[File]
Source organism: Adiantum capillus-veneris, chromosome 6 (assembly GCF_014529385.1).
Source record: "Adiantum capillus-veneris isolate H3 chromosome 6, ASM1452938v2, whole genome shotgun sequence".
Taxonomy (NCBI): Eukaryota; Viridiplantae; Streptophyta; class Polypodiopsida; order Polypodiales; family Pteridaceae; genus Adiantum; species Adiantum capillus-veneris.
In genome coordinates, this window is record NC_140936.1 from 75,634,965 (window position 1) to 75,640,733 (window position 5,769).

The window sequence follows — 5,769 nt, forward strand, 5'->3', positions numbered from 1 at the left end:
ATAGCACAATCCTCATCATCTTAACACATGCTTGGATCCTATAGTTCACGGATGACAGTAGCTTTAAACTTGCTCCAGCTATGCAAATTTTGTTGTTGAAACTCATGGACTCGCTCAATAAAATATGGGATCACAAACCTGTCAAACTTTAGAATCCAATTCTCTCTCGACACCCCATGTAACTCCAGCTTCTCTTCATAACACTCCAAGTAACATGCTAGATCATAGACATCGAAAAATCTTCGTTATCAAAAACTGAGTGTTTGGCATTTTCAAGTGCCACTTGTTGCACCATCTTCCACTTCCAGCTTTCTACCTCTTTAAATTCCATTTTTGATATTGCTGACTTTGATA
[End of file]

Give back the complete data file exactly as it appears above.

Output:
Source organism: Adiantum capillus-veneris, chromosome 6 (assembly GCF_014529385.1).
Source record: "Adiantum capillus-veneris isolate H3 chromosome 6, ASM1452938v2, whole genome shotgun sequence".
Taxonomy (NCBI): Eukaryota; Viridiplantae; Streptophyta; class Polypodiopsida; order Polypodiales; family Pteridaceae; genus Adiantum; species Adiantum capillus-veneris.
In genome coordinates, this window is record NC_140936.1 from 75,634,965 (window position 1) to 75,640,733 (window position 5,769).

The window sequence follows — 5,769 nt, forward strand, 5'->3', positions numbered from 1 at the left end:
ATAGCACAATCCTCATCATCTTAACACATGCTTGGATCCTATAGTTCACGGATGACAGTAGCTTTAAACTTGCTCCAGCTATGCAAATTTTGTTGTTGAAACTCATGGACTCGCTCAATAAAATATGGGATCACAAACCTGTCAAACTTTAGAATCCAATTCTCTCTCGACACCCCATGTAACTCCAGCTTCTCTTCATAACACTCCAAGTAACATGCTAGATCATAGACATCGAAAAATCTTCGTTATCAAAAACTGAGTGTTTGGCATTTTCAAGTGCCACTTGTTGCACCATCTTCCACTTCCAGCTTTCTACCTCTTTAAATTCCATTTTTGATATTGCTGACTTTGATA